Q. I am in the process of filing for divorce and we have two minor children. I get sole custody. I earn more money than my husband. Does this mean I won’t get child support or alimony?
A. There is a lot to consider here.
Custody and parenting issues are separate from maintenance obligations in the event of a divorce.
It’s unusual for a New Jersey court to award sole custody to a parent because both parents have the legal right to participate in important decisions on behalf of the child or children, Jeralyn Lawrence, family law attorney at Lawrence Law, said in Watchung.
“Unless the child is being abused or neglected, or there is a condition that renders one parent unable to participate in those decisions — such as addiction to illegal substances and the like — a court will award the parties joint custody, giving both parents a say in decisions.” can be involved that impacts the health, safety, education and welfare of the child or children,” Lawrence said.
She said New Jersey courts seek to give parents equal opportunity to spend time with children born of marriage, assuming an equal parenting schedule is in the best interests of the children involved.
That’s why sole custody is extremely rare, she said.
Parents of divorce are free to agree on a parental leave schedule that works best for their specific circumstances, she said, noting that there is no one-size-fits-all parental leave schedule. She said divorcing parents should be encouraged to communicate, collaborate and compromise to agree on a schedule that works best for their family.
“Flexibility and communication between parents is key to achieving this goal,” she said. “Hiring an attorney with expertise and experience in divorce and family law will help you find a fair and reasonable resolution to these issues, including those related to your divorce.”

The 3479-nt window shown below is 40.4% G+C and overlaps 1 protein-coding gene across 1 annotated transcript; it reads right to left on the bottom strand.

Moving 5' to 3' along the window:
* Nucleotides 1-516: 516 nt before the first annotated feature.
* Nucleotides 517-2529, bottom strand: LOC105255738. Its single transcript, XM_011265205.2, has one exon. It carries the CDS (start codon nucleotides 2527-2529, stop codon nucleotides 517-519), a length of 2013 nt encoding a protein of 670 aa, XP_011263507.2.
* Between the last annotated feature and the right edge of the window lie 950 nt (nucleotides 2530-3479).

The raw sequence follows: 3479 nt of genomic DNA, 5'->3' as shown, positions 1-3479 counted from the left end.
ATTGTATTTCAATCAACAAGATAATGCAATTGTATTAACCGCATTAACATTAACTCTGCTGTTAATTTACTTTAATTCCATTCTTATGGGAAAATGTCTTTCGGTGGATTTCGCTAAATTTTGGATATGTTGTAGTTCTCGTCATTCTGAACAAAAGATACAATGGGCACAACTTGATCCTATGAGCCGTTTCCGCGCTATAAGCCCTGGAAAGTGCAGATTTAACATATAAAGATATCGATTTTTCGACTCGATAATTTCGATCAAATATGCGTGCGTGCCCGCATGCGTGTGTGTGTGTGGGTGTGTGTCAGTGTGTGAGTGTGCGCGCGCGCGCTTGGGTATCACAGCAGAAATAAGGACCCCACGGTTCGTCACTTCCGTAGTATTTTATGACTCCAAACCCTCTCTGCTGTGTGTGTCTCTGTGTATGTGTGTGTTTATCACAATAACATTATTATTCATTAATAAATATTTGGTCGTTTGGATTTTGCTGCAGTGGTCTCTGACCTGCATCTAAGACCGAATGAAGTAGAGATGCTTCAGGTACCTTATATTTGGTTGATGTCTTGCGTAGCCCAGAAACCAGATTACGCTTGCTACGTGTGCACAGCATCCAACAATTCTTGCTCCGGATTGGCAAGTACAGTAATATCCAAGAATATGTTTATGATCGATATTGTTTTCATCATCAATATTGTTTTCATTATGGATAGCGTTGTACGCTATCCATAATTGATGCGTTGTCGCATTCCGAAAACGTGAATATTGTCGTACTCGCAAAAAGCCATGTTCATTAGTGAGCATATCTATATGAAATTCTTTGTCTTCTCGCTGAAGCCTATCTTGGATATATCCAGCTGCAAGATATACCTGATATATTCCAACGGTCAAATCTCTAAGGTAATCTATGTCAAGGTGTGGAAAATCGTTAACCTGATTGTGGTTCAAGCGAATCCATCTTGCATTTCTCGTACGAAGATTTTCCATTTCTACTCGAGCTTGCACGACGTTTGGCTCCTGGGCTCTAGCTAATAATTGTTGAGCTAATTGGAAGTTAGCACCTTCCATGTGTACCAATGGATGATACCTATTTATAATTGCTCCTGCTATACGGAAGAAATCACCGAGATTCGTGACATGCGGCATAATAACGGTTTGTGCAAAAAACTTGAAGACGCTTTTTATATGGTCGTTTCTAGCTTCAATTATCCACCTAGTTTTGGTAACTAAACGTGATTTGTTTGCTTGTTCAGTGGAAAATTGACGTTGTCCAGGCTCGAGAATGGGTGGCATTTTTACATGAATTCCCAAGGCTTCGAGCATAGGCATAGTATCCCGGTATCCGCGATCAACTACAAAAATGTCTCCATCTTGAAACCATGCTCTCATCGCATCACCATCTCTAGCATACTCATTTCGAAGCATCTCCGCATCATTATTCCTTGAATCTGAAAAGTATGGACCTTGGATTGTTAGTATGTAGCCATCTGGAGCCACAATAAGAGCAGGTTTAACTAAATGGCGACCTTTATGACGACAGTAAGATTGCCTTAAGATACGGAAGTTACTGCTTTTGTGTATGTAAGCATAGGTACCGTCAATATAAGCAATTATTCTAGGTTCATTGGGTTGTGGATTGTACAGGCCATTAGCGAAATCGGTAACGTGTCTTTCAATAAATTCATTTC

Now for the money.
Alimony and child support are treated as two separate considerations under New Jersey law, Lawrence said.
“Depending on the facts and circumstances of a particular case, a parent may be required to pay child support for the benefit of the child or children,” she said. “It’s possible that a recipient of child support will also pay child support because child support is considered the right of the child and not the parent.”
New Jersey courts use the Child Support Guidelines to determine an appropriate child support obligation, she said.
The guidelines take into account numerous factors, including but not limited to your individual income, but also the parenting schedule, child support paid or received, and the cost of health insurance for the child,” Lawrence said. “With a joint parental leave schedule, it’s likely that the higher-earning spouse has a support obligation to the other.”
Unlike child support, which is determined by the guidelines, alimony is determined by weighing several factors, Lawrence said.
“To determine an appropriate alimony payment, our courts consider the income of the parties, taking into account, among other things, the amount of property, debt, and work and educational history of the parties,” she said. “In general, the higher-income spouse will be subject to alimony, subject to consideration of the foregoing factors.”
You should speak to an experienced family law attorney who can look at your specific situation.
Email your questions to Ask@NJMoneyHelp.com.
Karin Price Mueller writes the Bamboozled column for NJ Advance Media and is the founder of NJMoneyHelp.com. Follow NJMoneyHelp on Twitter @NJMoneyHelp. Find NJMoneyHelp on Facebook. Sign up for NJMoneyHelp.com’s weekly e-newsletter.